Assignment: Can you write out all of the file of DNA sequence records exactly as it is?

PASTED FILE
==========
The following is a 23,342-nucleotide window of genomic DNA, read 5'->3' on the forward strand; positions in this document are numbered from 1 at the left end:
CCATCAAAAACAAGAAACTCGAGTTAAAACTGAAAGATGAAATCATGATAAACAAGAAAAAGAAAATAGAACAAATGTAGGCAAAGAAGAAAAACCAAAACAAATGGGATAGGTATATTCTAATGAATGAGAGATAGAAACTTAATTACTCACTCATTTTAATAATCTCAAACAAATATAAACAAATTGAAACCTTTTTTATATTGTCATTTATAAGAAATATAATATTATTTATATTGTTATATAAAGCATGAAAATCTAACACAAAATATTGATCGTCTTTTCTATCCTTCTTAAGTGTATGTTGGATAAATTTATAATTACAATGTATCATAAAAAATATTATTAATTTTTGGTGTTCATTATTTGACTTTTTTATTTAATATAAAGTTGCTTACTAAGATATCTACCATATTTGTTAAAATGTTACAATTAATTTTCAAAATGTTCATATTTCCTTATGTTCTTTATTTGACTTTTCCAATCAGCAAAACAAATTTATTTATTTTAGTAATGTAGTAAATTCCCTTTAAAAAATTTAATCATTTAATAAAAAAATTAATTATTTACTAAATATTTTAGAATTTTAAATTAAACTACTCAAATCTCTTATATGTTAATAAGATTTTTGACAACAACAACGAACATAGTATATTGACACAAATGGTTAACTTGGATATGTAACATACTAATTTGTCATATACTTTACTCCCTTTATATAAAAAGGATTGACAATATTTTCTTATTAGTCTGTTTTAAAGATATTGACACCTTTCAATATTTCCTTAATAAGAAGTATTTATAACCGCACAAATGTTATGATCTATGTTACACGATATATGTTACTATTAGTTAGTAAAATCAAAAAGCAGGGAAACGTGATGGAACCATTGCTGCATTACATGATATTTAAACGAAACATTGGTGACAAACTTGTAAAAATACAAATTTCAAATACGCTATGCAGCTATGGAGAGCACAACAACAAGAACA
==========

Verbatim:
The following is a 23,342-nucleotide window of genomic DNA, read 5'->3' on the forward strand; positions in this document are numbered from 1 at the left end:
CCATCAAAAACAAGAAACTCGAGTTAAAACTGAAAGATGAAATCATGATAAACAAGAAAAAGAAAATAGAACAAATGTAGGCAAAGAAGAAAAACCAAAACAAATGGGATAGGTATATTCTAATGAATGAGAGATAGAAACTTAATTACTCACTCATTTTAATAATCTCAAACAAATATAAACAAATTGAAACCTTTTTTATATTGTCATTTATAAGAAATATAATATTATTTATATTGTTATATAAAGCATGAAAATCTAACACAAAATATTGATCGTCTTTTCTATCCTTCTTAAGTGTATGTTGGATAAATTTATAATTACAATGTATCATAAAAAATATTATTAATTTTTGGTGTTCATTATTTGACTTTTTTATTTAATATAAAGTTGCTTACTAAGATATCTACCATATTTGTTAAAATGTTACAATTAATTTTCAAAATGTTCATATTTCCTTATGTTCTTTATTTGACTTTTCCAATCAGCAAAACAAATTTATTTATTTTAGTAATGTAGTAAATTCCCTTTAAAAAATTTAATCATTTAATAAAAAAATTAATTATTTACTAAATATTTTAGAATTTTAAATTAAACTACTCAAATCTCTTATATGTTAATAAGATTTTTGACAACAACAACGAACATAGTATATTGACACAAATGGTTAACTTGGATATGTAACATACTAATTTGTCATATACTTTACTCCCTTTATATAAAAAGGATTGACAATATTTTCTTATTAGTCTGTTTTAAAGATATTGACACCTTTCAATATTTCCTTAATAAGAAGTATTTATAACCGCACAAATGTTATGATCTATGTTACACGATATATGTTACTATTAGTTAGTAAAATCAAAAAGCAGGGAAACGTGATGGAACCATTGCTGCATTACATGATATTTAAACGAAACATTGGTGACAAACTTGTAAAAATACAAATTTCAAATACGCTATGCAGCTATGGAGAGCACAACAACAAGAACA